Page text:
Measures and Selection of Indicators

The DHS used standardized protocols and procedures to obtain data on hemoglobin concentrations.17 Following World Health Organization guidelines, total anemia was defined as a hemoglobin level less than 11 g/dL for children aged 6 to 59 months and less than 12 g/dL for nonpregnant women aged 15 to 49 years (to convert hemoglobin to grams per liter, multiply by 10.0). Severe anemia for children aged 6 to 59 months was defined as a hemoglobin level less than 7 g/dL, whereas severe anemia was defined as a hemoglobin level less than 8 g/dL for nonpregnant women aged 15 to 49 years.9,18

The DHS data treated the distribution of wealth in association with other households.13,15,19 The DHS wealth index was based on a set of variables related to residence characteristics, the household ownership of selected assets, and the availability of basic community-level services (eg, water and electricity).15,19 The wealth index is commonly used in the systematic comparison of health inequalities10,12,13,15,20-22 and closely matches indicators used to determine household socioeconomic status in LMICs.19 The DHS breaks down the wealth index into 5 quintiles.

Statistical Analysis

Data were analyzed from June 1, 2016, through July 3, 2018. All estimates used to determine anemia were weighted and proved appropriate for the DHS complex survey design. Estimates of the prevalence of total and severe anemia among nonpregnant women were adjusted using world population data obtained from the World Health Organization. We used linear regression models to estimate annual absolute changes in the prevalence of total and severe anemia with 95% CIs, adjusted for age and survey time, and we took the earliest survey time as the reference group. The changes in the prevalence of total and severe anemia were measured by the annual absolute changes in percentage points and were estimated through a calculation of the difference between anemia prevalence in the earliest and most recent surveys divided by the number of years between these 2 surveys.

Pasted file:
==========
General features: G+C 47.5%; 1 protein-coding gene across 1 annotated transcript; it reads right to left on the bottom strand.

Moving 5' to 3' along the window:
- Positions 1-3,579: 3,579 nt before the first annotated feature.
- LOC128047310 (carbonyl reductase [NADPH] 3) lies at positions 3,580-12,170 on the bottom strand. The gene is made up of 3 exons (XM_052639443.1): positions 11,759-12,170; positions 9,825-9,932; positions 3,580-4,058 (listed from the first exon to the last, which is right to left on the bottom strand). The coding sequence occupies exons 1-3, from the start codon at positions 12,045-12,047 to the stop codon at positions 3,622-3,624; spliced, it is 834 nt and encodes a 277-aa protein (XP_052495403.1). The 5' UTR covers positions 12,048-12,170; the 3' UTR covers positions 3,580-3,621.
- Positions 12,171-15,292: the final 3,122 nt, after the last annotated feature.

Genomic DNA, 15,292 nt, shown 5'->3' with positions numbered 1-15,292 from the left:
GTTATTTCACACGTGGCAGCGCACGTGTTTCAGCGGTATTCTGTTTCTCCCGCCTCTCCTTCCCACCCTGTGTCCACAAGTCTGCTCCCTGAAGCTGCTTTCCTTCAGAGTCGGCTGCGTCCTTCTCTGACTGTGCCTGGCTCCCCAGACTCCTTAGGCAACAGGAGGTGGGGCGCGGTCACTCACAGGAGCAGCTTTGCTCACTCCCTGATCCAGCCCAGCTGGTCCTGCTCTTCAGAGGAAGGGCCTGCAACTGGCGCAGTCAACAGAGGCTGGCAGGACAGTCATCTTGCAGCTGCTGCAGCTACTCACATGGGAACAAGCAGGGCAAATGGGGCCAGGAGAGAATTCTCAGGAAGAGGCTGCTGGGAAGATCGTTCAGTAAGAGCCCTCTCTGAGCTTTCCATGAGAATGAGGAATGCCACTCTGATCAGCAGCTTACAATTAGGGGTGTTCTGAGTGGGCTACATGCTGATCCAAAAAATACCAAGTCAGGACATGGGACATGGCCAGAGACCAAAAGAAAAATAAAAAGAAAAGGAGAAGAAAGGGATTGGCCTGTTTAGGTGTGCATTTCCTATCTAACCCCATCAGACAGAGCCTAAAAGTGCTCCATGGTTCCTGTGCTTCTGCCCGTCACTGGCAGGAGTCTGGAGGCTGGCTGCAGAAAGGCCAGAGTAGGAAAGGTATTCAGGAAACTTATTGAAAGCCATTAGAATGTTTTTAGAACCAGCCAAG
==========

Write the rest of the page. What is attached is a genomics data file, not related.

The slope index of inequality (SII) and the relative index of inequality (RII) were calculated to determine the absolute and relative socioeconomic inequalities of anemia, respectively.20-24 The SII and RII can be interpreted as the prevalence rate difference and the prevalence rate ratio, respectively; they are more complex than the rate difference and ratio that only measure the highest and the lowest quintiles. Moreover, because the SII and RII allow for socioeconomic inequalities across the entire socioeconomic distribution to be summarized in the index, they promote comparison of anemia inequalities across countries and over time.20-22 The children and nonpregnant women in this study were separately ranked from the lowest (rank 0) to the highest (rank 1) wealth to estimate their positions in the cumulative distribution of socioeconomic status.15 The SII can be interpreted as the expected difference between the prevalence of anemia at ranks 1 and 0 (across the entire socioeconomic distribution).25 In this study, the SII was calculated using linear regression and was equal to the value of the slope of the line regression that estimates the absolute effect on the prevalence of anemia, ranging from ranks 1 to 0.25 The RII is estimated as the expected ratio between the prevalence of anemia at ranks 1 and 0 (across the entire socioeconomic distribution). The RII was obtained by logistic regression and was equal to the slope of the logistic regression that estimates relative effect on the prevalence of anemia, ranging from ranks 1 to 0.25 An SII greater than 0 and an RII greater than 1 would indicate that individuals with lower socioeconomic status would be more likely to have anemia, whereas the reverse inequality would indicate lower anemia prevalence among populations with lower socioeconomic status.12,22